Throughout my long and fascinating business career, it’s become a shop-worn organizational truism that “people are our most important asset.” Sure, that makes those of us hearing it — who (needless to say) are ourselves people — feel good. But most companies have never fully acted as if they took this cliché too seriously.
Which stakeholders we deem most important to us, as a business community, seems to evolve over time. Treating customers with respect and humility — that’s Business 101. Then, in the 1970s, “shareholder value” came into vogue as the inescapable guiding principle of the modern enterprise.
You’ll notice a pattern here — that most companies (not unreasonably) have tied stakeholder value to the flow of funds, from customers and/or investors. Non-financial resources — like the labor of people — have often been taken for granted, except perhaps at the top of the corporate ladder.
I spoke recently at The Conference Board’s (TCB) Communicating Total Rewards conference on the emerging role of Purpose in employee compensation. In hearing some of the other great speakers, I began to realize that another sea change in stakeholder value is underway. Companies worldwide are finally realizing that employees really are their most important asset — and are beginning to act that way.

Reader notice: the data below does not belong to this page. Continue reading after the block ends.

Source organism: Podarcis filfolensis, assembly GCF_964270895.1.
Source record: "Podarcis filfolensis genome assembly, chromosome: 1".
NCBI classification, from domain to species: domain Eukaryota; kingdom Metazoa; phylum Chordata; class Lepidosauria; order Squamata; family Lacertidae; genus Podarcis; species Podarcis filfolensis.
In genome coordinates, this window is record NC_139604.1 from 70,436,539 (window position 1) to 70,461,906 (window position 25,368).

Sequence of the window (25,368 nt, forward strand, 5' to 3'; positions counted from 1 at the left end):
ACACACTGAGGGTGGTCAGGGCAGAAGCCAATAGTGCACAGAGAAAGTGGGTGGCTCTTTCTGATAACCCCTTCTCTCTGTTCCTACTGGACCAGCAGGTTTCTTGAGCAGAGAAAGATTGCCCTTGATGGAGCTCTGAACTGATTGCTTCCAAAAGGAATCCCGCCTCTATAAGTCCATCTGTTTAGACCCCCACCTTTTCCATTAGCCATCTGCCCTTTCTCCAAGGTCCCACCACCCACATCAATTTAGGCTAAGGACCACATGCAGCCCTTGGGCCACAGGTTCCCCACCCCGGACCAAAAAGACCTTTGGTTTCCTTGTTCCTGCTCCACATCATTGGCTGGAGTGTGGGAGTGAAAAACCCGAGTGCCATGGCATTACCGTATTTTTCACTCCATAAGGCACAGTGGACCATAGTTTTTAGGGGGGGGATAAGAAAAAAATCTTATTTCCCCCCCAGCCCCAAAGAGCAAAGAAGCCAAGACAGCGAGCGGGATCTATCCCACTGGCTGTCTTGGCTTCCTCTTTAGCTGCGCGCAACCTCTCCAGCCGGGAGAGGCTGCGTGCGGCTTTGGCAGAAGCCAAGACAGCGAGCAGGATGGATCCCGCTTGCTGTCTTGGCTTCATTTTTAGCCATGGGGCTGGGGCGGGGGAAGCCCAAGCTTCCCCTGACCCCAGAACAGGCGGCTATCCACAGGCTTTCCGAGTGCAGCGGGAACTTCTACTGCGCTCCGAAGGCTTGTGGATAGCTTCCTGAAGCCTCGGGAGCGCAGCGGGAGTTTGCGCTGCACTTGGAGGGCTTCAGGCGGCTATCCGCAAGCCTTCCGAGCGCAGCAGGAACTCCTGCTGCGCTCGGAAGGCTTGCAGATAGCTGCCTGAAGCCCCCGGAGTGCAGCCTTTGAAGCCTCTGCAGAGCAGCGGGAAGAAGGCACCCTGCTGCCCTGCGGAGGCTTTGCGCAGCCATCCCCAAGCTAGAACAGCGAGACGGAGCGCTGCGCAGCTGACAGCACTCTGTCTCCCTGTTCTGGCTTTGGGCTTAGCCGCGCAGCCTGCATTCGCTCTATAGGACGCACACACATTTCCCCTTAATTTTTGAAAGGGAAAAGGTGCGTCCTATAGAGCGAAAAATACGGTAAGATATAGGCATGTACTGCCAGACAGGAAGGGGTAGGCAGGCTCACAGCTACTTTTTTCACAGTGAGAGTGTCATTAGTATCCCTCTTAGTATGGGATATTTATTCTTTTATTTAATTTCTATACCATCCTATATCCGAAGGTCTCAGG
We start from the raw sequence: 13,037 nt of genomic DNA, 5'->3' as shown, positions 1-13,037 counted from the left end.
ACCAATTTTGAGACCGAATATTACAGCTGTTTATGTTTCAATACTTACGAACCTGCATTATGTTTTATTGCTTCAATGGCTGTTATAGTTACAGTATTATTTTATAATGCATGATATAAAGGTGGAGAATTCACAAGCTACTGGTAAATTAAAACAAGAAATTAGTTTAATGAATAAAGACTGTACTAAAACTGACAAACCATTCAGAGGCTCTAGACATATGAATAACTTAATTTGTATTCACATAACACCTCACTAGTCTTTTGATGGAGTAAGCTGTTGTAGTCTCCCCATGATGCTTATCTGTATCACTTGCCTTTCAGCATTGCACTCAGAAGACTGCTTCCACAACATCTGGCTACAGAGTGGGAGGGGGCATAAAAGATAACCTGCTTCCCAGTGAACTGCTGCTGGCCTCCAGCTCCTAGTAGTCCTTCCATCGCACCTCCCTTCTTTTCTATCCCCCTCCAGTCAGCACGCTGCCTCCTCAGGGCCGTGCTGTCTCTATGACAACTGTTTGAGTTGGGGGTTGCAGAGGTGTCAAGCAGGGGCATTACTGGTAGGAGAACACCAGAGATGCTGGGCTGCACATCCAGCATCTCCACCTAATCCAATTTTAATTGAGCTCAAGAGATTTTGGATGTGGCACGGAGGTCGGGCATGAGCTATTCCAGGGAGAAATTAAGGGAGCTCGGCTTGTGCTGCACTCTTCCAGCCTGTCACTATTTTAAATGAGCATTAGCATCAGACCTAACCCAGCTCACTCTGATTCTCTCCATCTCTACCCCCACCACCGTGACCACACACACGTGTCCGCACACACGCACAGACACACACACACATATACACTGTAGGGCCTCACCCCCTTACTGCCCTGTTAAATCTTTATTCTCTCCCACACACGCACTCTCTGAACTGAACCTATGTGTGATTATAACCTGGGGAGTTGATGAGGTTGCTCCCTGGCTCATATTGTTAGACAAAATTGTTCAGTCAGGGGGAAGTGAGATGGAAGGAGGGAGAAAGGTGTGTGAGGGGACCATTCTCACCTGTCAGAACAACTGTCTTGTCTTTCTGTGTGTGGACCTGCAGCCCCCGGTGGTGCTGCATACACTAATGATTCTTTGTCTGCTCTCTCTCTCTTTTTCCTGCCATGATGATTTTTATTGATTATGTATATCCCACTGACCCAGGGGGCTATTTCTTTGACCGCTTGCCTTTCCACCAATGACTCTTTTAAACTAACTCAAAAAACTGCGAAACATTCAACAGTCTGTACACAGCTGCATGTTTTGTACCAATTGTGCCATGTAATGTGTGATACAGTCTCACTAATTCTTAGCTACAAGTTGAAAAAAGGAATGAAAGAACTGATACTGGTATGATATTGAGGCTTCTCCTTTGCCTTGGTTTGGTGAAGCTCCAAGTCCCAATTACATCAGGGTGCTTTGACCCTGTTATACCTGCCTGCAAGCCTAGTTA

Why? My view is that four powerful trends have converged — two driven by evolving employee attitudes, the other two driven from the enterprise.
Overall, I noted two big trends here:
(1) Purpose is increasing factored into the career value equation. According to the widely-followed Edelman Trust Barometer, 60% of employees worldwide choose their employer based at least partly on their beliefs and values. And this trend is accelerating — 51% of top-school business students surveyed by the Yale Center for Business and the Environment reported that they are willing to trade salary for better environmental practices of their employer.
(2) The Great Resignation continues unabated. The cascading crises of the pandemic -> economic shock -> racial injustice -> Ukraine war have people questioning how their personal purpose fits into the enterprise purpose of their organization. LinkedIn recently reported that 30% more people are now changing jobs versus pre-pandemic.
Two big trends govern here as well:
(3) Labor is currently a seller’s market — there’s more demand than supply. US unemployment has reached 3.6%, which is near its historical low. Wages are rising at all levels as the “war for talent” becomes permanent. TCB’s C-Suite Outlook 2022 found that the top priority of CEOs worldwide is to “Attract and retain talent.”
The net result is that (4) Employees are now deemed the most important corporate stakeholder. We have evolved beyond Employee Communications toward considering the total Employee Experience. The “voice of the employee” is increasing heard in Employee Resource Groups, feedback sessions with executives, and social media — and plays an increasingly influential role in executive decisions.
These four trends have combined to create new challenges for employers — and new opportunities to weave Purpose and meaning into their employee experience — starting with their compensation principles and programs.
Thanks to Lisa Hunter (Program Director, Senior Fellow and Total Rewards Institute Leader, The Conference Board) and to Beth Bannerman (Chief Engagement and Sustainability Officer, Amyris) for their comments. The opinions expressed remain my own. Thanks to Soylent Green for the lead meme.